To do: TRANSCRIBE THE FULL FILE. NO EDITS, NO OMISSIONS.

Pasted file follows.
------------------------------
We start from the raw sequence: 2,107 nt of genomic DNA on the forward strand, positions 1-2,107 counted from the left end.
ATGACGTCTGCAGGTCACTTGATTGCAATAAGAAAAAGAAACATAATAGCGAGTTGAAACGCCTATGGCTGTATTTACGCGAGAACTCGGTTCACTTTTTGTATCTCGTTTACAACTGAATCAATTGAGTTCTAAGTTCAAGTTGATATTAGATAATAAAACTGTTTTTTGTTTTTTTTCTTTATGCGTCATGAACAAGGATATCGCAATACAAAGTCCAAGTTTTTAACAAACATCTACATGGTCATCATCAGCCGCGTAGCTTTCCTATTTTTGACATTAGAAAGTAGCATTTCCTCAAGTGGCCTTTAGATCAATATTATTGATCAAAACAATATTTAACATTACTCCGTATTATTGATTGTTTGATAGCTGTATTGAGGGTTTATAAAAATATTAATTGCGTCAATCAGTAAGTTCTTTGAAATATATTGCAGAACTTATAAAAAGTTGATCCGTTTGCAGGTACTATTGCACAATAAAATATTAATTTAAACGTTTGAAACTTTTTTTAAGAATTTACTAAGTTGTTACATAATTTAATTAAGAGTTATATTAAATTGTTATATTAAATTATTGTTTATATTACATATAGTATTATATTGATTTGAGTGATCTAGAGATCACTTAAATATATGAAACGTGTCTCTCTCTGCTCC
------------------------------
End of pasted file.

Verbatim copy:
We start from the raw sequence: 2,107 nt of genomic DNA on the forward strand, positions 1-2,107 counted from the left end.
ATGACGTCTGCAGGTCACTTGATTGCAATAAGAAAAAGAAACATAATAGCGAGTTGAAACGCCTATGGCTGTATTTACGCGAGAACTCGGTTCACTTTTTGTATCTCGTTTACAACTGAATCAATTGAGTTCTAAGTTCAAGTTGATATTAGATAATAAAACTGTTTTTTGTTTTTTTTCTTTATGCGTCATGAACAAGGATATCGCAATACAAAGTCCAAGTTTTTAACAAACATCTACATGGTCATCATCAGCCGCGTAGCTTTCCTATTTTTGACATTAGAAAGTAGCATTTCCTCAAGTGGCCTTTAGATCAATATTATTGATCAAAACAATATTTAACATTACTCCGTATTATTGATTGTTTGATAGCTGTATTGAGGGTTTATAAAAATATTAATTGCGTCAATCAGTAAGTTCTTTGAAATATATTGCAGAACTTATAAAAAGTTGATCCGTTTGCAGGTACTATTGCACAATAAAATATTAATTTAAACGTTTGAAACTTTTTTTAAGAATTTACTAAGTTGTTACATAATTTAATTAAGAGTTATATTAAATTGTTATATTAAATTATTGTTTATATTACATATAGTATTATATTGATTTGAGTGATCTAGAGATCACTTAAATATATGAAACGTGTCTCTCTCTGCTCC